The judge presiding over PG&E's bankruptcy handed shareholders a loss, opening the door to a competition over the best path out of bankruptcy that pits the troubled utility against bondholders led by Elliott Management Corp.
Judge Dennis Montali of the U.S. Bankruptcy Court in San Francisco cleared the way for a rival chapter 11 plan from Elliott and other bondholders that are allied with victims of wildfires that drove PG&E to bankruptcy. His ruling stripped PG&E of the sole right to propose a chapter 11 plan covering billions of dollars of damages from blazes linked to PG&E equipment.
The decision means at least two chapter 11 plans will move forward as PG&E shifts into a crucial phase of its chapter 11 proceeding. The coming months will see either a deal with fire victims or a series of judicial rulings that will produce an estimate of how much PG&E will have to set aside to cover those damages.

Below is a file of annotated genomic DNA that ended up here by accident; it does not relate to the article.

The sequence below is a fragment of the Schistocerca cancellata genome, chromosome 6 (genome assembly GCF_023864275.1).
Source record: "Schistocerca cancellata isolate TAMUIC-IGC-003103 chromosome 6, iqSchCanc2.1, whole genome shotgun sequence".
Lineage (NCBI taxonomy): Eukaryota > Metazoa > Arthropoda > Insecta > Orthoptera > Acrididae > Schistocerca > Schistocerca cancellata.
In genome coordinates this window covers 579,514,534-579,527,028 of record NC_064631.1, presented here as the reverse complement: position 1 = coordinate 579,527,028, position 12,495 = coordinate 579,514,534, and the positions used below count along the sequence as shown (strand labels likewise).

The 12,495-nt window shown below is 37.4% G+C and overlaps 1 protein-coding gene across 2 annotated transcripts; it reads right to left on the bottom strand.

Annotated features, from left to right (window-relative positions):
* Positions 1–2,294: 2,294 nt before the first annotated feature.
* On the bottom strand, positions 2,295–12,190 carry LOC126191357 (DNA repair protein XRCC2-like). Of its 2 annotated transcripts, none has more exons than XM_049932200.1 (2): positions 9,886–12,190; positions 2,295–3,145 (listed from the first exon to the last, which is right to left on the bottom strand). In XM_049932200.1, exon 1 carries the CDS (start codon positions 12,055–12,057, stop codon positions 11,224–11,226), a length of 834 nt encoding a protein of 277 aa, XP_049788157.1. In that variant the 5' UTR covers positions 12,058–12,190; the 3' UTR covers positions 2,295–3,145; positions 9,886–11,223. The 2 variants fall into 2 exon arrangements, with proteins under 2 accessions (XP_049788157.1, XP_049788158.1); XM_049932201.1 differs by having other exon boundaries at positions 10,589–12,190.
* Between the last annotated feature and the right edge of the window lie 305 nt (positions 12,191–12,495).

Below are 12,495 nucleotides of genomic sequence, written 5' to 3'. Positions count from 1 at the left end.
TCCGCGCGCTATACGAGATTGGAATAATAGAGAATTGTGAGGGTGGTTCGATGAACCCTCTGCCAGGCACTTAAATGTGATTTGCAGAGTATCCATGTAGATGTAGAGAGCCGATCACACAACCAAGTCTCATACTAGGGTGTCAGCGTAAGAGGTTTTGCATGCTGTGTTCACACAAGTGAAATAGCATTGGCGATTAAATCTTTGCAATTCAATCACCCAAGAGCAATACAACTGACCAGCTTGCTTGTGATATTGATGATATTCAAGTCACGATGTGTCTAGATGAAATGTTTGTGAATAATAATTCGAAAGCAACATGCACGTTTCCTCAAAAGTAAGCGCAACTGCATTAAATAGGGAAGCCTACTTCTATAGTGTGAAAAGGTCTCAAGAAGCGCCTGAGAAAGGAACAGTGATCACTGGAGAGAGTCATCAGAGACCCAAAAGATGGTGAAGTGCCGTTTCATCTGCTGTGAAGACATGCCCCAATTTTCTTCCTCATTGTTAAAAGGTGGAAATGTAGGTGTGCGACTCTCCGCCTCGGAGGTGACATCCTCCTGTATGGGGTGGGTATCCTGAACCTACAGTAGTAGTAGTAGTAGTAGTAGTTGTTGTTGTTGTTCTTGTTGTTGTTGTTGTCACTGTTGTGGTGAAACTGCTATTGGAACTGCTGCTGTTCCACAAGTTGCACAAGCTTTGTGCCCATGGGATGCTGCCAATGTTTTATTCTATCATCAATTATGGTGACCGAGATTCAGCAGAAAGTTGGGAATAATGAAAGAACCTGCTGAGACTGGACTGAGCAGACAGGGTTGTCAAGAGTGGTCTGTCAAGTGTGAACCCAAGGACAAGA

The rival plans are about $5 billion to $6 billion apart on where they think that number will fall. Wall Street banks and hedge funds from California to Connecticut are placing their bets, cutting deals to finance PG&E's chapter 11 plan, the bondholders' rival plan or both.
The bondholders proposed a plan to raise new money and use all but a sliver of PG&E equity to pay off debts, while the company favors raising both debt and equity financing to dig itself out of chapter 11 and prevent shareholders from taking a bigger hit.